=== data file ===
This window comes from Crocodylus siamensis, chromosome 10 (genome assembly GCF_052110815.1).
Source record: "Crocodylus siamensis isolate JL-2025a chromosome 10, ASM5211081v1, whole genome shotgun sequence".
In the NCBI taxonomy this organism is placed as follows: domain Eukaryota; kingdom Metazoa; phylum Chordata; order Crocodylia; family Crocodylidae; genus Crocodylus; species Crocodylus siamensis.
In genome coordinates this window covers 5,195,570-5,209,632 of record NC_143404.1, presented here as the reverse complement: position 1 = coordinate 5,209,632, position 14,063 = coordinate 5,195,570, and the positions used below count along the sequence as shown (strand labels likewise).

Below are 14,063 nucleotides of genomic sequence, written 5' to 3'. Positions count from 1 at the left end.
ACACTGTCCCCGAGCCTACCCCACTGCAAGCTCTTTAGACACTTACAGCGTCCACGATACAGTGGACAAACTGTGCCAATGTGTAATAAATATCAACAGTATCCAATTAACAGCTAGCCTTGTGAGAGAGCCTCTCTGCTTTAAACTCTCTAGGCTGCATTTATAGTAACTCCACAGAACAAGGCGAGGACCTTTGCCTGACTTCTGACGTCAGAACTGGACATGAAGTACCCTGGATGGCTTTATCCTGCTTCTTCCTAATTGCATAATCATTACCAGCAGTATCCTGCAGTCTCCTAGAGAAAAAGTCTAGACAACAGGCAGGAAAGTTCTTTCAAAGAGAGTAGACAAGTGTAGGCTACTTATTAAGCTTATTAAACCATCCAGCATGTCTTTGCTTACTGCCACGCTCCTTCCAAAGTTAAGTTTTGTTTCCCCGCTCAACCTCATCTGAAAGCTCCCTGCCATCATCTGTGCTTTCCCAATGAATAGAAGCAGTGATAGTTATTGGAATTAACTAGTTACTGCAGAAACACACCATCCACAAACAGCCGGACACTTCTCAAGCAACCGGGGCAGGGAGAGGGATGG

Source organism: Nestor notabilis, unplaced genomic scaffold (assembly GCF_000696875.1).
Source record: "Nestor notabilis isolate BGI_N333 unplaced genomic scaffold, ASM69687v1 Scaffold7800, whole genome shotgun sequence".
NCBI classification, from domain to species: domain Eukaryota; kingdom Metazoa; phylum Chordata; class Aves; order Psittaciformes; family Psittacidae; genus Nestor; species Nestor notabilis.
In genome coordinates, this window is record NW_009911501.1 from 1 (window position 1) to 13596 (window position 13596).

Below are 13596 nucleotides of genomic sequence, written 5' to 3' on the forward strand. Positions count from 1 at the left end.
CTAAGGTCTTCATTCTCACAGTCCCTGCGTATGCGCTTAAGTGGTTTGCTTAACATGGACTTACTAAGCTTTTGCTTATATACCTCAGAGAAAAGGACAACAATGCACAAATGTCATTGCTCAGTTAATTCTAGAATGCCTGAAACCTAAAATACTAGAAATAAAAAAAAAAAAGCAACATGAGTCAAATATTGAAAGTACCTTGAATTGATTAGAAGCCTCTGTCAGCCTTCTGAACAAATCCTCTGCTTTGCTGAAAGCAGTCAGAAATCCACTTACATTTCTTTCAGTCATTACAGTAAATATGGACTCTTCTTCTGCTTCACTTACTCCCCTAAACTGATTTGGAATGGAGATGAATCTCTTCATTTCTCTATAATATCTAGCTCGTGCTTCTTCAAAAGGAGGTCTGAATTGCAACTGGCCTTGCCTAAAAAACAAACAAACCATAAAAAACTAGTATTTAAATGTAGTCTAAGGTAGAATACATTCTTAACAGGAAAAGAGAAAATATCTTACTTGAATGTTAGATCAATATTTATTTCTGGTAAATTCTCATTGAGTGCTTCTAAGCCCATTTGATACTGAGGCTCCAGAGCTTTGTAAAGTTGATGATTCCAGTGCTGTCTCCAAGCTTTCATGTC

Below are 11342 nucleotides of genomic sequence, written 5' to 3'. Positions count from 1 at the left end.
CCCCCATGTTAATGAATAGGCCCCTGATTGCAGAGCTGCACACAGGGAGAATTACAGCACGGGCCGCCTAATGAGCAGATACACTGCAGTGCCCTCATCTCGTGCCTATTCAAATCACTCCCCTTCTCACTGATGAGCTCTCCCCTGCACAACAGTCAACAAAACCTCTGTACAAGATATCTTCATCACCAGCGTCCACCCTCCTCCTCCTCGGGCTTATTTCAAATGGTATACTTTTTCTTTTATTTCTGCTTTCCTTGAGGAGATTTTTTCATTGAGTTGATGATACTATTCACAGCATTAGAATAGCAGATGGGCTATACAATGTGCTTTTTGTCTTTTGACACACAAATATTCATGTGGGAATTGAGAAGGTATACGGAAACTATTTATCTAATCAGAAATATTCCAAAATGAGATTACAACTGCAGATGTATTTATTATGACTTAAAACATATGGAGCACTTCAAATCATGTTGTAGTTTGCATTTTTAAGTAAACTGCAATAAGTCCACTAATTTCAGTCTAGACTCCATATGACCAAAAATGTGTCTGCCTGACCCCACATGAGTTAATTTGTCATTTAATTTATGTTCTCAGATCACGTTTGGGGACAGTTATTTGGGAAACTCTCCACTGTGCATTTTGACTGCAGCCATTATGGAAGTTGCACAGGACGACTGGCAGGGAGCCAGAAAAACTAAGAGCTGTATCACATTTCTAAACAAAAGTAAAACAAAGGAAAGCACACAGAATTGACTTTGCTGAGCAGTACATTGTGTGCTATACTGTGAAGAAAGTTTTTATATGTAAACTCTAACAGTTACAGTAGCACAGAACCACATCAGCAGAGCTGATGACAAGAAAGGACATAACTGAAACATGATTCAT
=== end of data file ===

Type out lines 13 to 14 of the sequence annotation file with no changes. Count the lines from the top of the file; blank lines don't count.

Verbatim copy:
Below are 11342 nucleotides of genomic sequence, written 5' to 3'. Positions count from 1 at the left end.
CCCCCATGTTAATGAATAGGCCCCTGATTGCAGAGCTGCACACAGGGAGAATTACAGCACGGGCCGCCTAATGAGCAGATACACTGCAGTGCCCTCATCTCGTGCCTATTCAAATCACTCCCCTTCTCACTGATGAGCTCTCCCCTGCACAACAGTCAACAAAACCTCTGTACAAGATATCTTCATCACCAGCGTCCACCCTCCTCCTCCTCGGGCTTATTTCAAATGGTATACTTTTTCTTTTATTTCTGCTTTCCTTGAGGAGATTTTTTCATTGAGTTGATGATACTATTCACAGCATTAGAATAGCAGATGGGCTATACAATGTGCTTTTTGTCTTTTGACACACAAATATTCATGTGGGAATTGAGAAGGTATACGGAAACTATTTATCTAATCAGAAATATTCCAAAATGAGATTACAACTGCAGATGTATTTATTATGACTTAAAACATATGGAGCACTTCAAATCATGTTGTAGTTTGCATTTTTAAGTAAACTGCAATAAGTCCACTAATTTCAGTCTAGACTCCATATGACCAAAAATGTGTCTGCCTGACCCCACATGAGTTAATTTGTCATTTAATTTATGTTCTCAGATCACGTTTGGGGACAGTTATTTGGGAAACTCTCCACTGTGCATTTTGACTGCAGCCATTATGGAAGTTGCACAGGACGACTGGCAGGGAGCCAGAAAAACTAAGAGCTGTATCACATTTCTAAACAAAAGTAAAACAAAGGAAAGCACACAGAATTGACTTTGCTGAGCAGTACATTGTGTGCTATACTGTGAAGAAAGTTTTTATATGTAAACTCTAACAGTTACAGTAGCACAGAACCACATCAGCAGAGCTGATGACAAGAAAGGACATAACTGAAACATGATTCAT